Tag: Impact Advisors

HIMSS Asks: What is the Value of Health IT?

Once again, HIMSS is asking for perspective about the value of Health IT. The organization asked members of the social media and blogging community to respond to this very question last year for its second year celebrating National Health IT Week. It’s doing so again in preparation of #HIMSS14.

As I pointed out last year, even though it seems like a simple question, there still don’t appear to be any simple answers. There remains different answers depending on who you ask. So, again, instead of offering my lone opinion, I’ve asked a variety of folks to respond to the question, “What is the value of health IT,” based on their insight and experience serving the space.

Phyllis Teater
Phyllis Teater

Phyllis Teater, chief information officer, The Ohio State University Wexner Medical Center

The value of health IT lies in its ability to address three of the major, although competing, forces of change in healthcare.  The need to standardize care, personalize care, and reduce costs requires the synthesis of vast amounts of data as well as dramatic changes to workflow and process.   I can conceive of no way to go about pursuing these changes without technology.  The old adage “you cannot improve what you cannot measure” tells us that improving health care requires us to leverage our data, turning it into knowledge and to then build the new workflows that will change the way we deliver care.

John Backhouse, executive director of the Omni Program, Information Builders

John  Backhouse
John Backhouse

Health IT is the means for providing the best possible data at the point of care.  It addresses the who, what, when and where of a patient’s care, which helps healthcare providers enhance the patient experience and deliver high-quality of care to improve health and well-being, preserve privacy and ensure security. Health IT facilitates innovation and overcomes interoperability challenges that gives providers transparency for the patient pathway to improve quality of care and minimize clinical and financial costs by eliminating duplicate patient records, incomplete medical histories, incorrect medications, clinical errors, billing mistakes, and avoidable readmissions, as well as correcting the overuse, underuse, and misuse of beneficial care. Adopting health IT is the one strategy healthcare organizations can take to enter a golden age of patient care.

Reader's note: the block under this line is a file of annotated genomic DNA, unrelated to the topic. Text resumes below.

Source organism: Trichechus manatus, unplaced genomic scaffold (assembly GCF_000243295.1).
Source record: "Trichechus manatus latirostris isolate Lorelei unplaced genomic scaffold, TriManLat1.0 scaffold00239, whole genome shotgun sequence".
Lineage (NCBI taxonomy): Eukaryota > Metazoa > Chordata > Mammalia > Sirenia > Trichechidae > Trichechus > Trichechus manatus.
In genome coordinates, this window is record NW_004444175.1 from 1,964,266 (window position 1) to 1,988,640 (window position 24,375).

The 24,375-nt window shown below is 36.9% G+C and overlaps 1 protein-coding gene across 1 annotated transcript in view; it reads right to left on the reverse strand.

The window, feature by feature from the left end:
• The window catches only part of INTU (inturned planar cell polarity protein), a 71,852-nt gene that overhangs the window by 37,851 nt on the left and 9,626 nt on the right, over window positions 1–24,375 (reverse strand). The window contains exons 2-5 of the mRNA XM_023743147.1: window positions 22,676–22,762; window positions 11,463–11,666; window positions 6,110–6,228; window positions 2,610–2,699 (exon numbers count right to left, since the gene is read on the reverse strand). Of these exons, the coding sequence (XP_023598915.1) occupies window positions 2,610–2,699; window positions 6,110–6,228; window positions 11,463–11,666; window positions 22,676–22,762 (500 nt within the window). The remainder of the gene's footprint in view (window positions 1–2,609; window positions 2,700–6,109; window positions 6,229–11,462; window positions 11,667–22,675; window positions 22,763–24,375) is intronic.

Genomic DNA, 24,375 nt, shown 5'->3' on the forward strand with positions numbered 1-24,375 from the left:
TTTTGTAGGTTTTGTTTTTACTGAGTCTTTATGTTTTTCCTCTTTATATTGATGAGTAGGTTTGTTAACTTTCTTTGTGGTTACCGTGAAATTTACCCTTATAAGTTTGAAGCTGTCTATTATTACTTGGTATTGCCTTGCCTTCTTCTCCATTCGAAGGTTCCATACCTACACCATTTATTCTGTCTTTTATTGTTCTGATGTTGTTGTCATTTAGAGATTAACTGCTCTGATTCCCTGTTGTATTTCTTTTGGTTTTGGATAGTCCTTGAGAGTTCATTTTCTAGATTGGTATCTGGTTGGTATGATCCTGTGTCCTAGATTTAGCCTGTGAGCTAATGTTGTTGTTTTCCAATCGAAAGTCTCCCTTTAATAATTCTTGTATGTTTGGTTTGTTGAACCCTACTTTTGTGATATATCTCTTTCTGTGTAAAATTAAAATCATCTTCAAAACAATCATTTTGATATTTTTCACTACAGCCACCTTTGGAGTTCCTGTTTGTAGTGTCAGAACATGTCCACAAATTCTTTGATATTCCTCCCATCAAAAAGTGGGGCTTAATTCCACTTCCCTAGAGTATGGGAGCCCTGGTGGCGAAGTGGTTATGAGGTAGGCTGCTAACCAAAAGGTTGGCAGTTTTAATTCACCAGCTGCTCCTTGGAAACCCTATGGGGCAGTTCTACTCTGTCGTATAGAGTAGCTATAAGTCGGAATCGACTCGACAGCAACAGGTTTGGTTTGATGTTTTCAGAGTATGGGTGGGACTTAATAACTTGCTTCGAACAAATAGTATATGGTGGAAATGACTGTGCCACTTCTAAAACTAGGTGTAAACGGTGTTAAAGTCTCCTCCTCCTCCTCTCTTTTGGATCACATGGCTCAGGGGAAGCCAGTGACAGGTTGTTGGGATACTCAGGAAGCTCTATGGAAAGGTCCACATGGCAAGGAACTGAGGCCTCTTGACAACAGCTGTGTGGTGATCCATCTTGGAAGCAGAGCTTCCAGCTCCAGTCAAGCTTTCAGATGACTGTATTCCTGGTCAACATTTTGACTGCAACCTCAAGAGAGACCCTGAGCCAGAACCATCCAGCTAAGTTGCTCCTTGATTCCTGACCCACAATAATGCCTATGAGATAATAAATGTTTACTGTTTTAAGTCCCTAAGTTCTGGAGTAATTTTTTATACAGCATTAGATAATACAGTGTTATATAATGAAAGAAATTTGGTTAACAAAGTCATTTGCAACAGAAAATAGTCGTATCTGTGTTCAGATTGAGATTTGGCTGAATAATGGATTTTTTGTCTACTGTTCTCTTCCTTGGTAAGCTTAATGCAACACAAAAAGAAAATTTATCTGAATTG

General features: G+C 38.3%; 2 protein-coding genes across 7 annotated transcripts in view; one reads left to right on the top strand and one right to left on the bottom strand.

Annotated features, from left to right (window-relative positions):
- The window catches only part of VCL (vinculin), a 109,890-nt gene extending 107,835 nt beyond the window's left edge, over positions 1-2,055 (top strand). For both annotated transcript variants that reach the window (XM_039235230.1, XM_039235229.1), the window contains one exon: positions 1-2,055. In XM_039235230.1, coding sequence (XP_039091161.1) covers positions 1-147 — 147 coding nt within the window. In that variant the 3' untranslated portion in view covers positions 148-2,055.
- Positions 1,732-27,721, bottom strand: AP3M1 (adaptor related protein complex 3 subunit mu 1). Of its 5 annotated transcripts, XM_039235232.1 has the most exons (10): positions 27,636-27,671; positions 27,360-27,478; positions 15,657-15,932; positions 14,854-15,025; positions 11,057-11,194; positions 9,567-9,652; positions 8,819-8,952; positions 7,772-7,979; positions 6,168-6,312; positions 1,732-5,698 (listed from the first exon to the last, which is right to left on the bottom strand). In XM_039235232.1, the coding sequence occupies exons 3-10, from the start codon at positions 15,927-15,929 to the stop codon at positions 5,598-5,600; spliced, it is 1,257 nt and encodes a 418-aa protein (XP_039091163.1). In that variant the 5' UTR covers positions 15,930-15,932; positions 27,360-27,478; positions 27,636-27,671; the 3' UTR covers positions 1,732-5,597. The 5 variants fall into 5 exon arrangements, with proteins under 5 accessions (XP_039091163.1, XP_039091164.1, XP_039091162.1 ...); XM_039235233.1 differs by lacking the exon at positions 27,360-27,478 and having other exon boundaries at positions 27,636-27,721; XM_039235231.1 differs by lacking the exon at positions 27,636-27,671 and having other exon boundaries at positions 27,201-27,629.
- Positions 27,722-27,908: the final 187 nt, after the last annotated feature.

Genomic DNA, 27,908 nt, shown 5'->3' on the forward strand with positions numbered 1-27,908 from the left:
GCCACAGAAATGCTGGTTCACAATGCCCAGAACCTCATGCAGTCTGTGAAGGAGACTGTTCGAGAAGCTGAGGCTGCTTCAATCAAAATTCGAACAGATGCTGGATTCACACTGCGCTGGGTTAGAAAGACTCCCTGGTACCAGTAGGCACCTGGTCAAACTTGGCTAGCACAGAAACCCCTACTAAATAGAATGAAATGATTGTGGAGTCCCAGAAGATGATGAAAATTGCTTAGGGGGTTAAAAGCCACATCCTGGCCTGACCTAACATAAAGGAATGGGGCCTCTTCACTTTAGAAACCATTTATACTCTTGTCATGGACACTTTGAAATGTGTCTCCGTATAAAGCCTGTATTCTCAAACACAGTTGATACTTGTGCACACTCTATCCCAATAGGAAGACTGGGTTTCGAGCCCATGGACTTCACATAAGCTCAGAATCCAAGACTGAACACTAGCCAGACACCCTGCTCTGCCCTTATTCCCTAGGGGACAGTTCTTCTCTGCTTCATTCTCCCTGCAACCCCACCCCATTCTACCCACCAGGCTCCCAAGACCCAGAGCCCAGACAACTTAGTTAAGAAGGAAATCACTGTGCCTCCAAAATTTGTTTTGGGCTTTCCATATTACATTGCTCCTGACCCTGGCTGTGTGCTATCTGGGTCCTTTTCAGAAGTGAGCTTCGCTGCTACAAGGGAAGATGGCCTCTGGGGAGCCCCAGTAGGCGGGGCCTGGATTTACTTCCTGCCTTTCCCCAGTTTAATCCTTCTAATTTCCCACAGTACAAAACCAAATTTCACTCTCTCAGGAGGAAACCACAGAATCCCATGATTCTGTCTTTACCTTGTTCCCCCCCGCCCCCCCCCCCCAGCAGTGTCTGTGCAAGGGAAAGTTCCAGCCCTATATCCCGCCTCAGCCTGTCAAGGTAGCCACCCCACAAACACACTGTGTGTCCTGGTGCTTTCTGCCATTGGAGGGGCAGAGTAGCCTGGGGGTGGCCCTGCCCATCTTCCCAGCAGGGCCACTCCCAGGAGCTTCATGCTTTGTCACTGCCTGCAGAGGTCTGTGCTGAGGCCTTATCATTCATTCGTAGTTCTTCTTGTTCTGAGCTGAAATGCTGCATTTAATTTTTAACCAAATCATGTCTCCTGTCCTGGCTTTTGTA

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Jobs in healthcare

The Two Most Challenging Areas of Meaningful Use Stage 2

Laura Kreofsky
Laura Kreofsky

Guest post by Laura Kreofsky, Principal Advisor at Impact Advisors.

It is no surprise many hospitals and eligible professionals are “heads down” on meaningful use Stage 2 preparations. EHR upgrades, evaluating performance against increased thresholds for carry-over objectives from Stage 1, and delving into the technical, procedural and workflow complexities of many new objectives has caught many providers off guard, particularly those for whom meeting Stage 1 was a relatively easy goal.

Two very challenging areas for Stage 2 for most eligible hospitals (EHs) and eligible professionals (EPs) are the objective “Summary of Care Record at Transitions of Care (ToC)” and those that relate to Public Health reporting.

For these objectives, it is not necessarily the performance thresholds that present the challenge, rather the EHR functional requirements, the requirements-behind-the-requirements, or the workflows that are the cause of consternation. These objectives and their unique challenges are described below:

Summary of Care Record at Transitions of Care (ToC).

This objective is challenging on two fronts. First, the population and generation of the Summary of Care Record (the “Record”), and second, the actual transmission of that document at transitions of care to intended recipients.

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Jobs in healthcare

Regarding Patient Engagement, Don’t Abandon All the Arrows in Your Quiver